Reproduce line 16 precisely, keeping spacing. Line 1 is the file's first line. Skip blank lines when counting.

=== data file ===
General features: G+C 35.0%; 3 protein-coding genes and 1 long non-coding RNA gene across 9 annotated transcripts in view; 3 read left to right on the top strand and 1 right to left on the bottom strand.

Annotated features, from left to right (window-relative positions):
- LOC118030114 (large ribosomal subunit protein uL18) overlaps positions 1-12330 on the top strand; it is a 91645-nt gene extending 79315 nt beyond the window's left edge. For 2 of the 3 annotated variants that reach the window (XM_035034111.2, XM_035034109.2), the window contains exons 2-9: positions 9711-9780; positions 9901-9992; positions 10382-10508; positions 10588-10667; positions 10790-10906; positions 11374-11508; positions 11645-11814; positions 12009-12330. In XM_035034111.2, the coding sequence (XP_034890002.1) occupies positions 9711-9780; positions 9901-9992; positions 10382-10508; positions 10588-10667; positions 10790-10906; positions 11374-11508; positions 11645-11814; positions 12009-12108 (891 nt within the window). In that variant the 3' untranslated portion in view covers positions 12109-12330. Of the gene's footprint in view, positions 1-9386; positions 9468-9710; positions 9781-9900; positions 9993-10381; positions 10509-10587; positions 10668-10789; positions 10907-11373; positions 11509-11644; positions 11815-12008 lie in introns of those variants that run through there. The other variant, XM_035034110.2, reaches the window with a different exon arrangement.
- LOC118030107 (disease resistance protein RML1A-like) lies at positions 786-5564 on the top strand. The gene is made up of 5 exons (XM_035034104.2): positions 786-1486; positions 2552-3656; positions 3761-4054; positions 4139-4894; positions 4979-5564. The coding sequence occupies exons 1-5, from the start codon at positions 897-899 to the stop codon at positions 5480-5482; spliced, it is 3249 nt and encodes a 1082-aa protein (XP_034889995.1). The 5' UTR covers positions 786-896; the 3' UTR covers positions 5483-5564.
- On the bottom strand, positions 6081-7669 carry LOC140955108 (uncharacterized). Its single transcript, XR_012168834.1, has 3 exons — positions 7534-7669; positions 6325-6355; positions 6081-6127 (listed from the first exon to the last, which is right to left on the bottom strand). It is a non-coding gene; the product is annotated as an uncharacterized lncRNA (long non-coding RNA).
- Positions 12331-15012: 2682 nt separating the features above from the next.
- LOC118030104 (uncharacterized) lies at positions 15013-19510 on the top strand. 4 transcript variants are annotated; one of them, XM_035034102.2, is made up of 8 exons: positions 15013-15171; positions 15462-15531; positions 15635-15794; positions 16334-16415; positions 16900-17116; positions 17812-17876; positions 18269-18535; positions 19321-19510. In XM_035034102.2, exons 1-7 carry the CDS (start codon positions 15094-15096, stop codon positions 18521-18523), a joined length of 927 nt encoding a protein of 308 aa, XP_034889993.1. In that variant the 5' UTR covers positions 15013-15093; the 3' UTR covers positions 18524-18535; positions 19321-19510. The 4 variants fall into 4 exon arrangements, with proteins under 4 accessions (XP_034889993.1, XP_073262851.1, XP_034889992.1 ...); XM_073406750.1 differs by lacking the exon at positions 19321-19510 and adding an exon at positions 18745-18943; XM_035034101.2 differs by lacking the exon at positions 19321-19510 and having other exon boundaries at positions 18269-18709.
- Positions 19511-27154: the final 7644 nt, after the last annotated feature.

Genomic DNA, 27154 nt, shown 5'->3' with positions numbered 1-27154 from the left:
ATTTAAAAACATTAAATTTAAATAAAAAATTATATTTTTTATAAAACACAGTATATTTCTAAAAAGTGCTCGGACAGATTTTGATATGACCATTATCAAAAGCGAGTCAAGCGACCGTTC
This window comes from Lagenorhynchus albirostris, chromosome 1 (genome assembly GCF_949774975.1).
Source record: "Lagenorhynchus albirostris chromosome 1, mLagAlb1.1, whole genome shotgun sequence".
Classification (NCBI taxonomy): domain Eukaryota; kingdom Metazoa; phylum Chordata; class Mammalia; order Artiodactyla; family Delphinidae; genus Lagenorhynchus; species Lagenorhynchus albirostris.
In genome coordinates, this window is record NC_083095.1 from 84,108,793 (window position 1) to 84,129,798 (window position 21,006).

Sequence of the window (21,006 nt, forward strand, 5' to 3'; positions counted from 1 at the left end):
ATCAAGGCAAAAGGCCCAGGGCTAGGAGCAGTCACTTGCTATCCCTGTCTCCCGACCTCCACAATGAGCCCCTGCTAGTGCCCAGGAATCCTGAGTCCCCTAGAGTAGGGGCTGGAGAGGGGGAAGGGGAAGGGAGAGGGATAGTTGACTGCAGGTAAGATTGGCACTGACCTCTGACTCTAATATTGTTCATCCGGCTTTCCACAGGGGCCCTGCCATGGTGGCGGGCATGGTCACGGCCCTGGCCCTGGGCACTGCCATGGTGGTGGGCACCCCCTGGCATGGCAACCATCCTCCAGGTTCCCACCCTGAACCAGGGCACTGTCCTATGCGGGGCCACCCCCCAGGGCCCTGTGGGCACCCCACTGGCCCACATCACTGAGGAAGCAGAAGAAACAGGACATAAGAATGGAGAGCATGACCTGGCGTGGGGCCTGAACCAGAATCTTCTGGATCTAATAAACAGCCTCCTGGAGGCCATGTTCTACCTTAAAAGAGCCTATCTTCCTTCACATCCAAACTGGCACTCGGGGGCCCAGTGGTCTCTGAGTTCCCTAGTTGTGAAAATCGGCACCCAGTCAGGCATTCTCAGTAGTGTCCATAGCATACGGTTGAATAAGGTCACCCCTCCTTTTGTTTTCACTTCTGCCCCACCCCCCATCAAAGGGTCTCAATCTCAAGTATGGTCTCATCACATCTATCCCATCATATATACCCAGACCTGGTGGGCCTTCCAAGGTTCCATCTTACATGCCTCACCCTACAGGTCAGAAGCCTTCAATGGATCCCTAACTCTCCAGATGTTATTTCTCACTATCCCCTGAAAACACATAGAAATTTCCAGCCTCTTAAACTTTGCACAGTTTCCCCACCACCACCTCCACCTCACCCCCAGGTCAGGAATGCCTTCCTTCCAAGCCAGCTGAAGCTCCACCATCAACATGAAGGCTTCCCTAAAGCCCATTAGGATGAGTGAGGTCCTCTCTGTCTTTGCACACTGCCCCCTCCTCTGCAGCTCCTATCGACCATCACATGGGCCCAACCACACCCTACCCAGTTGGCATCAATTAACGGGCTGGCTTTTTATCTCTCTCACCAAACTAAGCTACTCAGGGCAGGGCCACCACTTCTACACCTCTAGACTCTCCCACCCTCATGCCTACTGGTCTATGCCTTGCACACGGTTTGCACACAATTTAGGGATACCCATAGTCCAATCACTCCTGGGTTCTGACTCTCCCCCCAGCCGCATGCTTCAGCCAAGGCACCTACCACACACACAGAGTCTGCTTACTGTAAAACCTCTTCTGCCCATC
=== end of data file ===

ATCAAGGCAAAAGGCCCAGGGCTAGGAGCAGTCACTTGCTATCCCTGTCTCCCGACCTCCACAATGAGCCCCTGCTAGTGCCCAGGAATCCTGAGTCCCCTAGAGTAGGGGCTGGAGAGGGGGAAGGGGAAGGGAGAGGGATAGTTGACTGCAGGTAAGATTGGCACTGACCTCTGACTCTAATATTGTTCATCCGGCTTTCCACAGGGGCCCTGCCATGGTGGCGGGCATGGTCACGGCCCTGGCCCTGGGCACTGCCATGGTGGTGGGCACCCCCTGGCATGGCAACCATCCTCCAGGTTCCCACCCTGAACCAGGGCACTGTCCTATGCGGGGCCACCCCCCAGGGCCCTGTGGGCACCCCACTGGCCCACATCACTGAGGAAGCAGAAGAAACAGGACATAAGAATGGAGAGCATGACCTGGCGTGGGGCCTGAACCAGAATCTTCTGGATCTAATAAACAGCCTCCTGGAGGCCATGTTCTACCTTAAAAGAGCCTATCTTCCTTCACATCCAAACTGGCACTCGGGGGCCCAGTGGTCTCTGAGTTCCCTAGTTGTGAAAATCGGCACCCAGTCAGGCATTCTCAGTAGTGTCCATAGCATACGGTTGAATAAGGTCACCCCTCCTTTTGTTTTCACTTCTGCCCCACCCCCCATCAAAGGGTCTCAATCTCAAGTATGGTCTCATCACATCTATCCCATCATATATACCCAGACCTGGTGGGCCTTCCAAGGTTCCATCTTACATGCCTCACCCTACAGGTCAGAAGCCTTCAATGGATCCCTAACTCTCCAGATGTTATTTCTCACTATCCCCTGAAAACACATAGAAATTTCCAGCCTCTTAAACTTTGCACAGTTTCCCCACCACCACCTCCACCTCACCCCCAGGTCAGGAATGCCTTCCTTCCAAGCCAGCTGAAGCTCCACCATCAACATGAAGGCTTCCCTAAAGCCCATTAGGATGAGTGAGGTCCTCTCTGTCTTTGCACACTGCCCCCTCCTCTGCAGCTCCTATCGACCATCACATGGGCCCAACCACACCCTACCCAGTTGGCATCAATTAACGGGCTGGCTTTTTATCTCTCTCACCAAACTAAGCTACTCAGGGCAGGGCCACCACTTCTACACCTCTAGACTCTCCCACCCTCATGCCTACTGGTCTATGCCTTGCACACGGTTTGCACACAATTTAGGGATACCCATAGTCCAATCACTCCTGGGTTCTGACTCTCCCCCCAGCCGCATGCTTCAGCCAAGGCACCTACCACACACACAGAGTCTGCTTACTGTAAAACCTCTTCTGCCCATC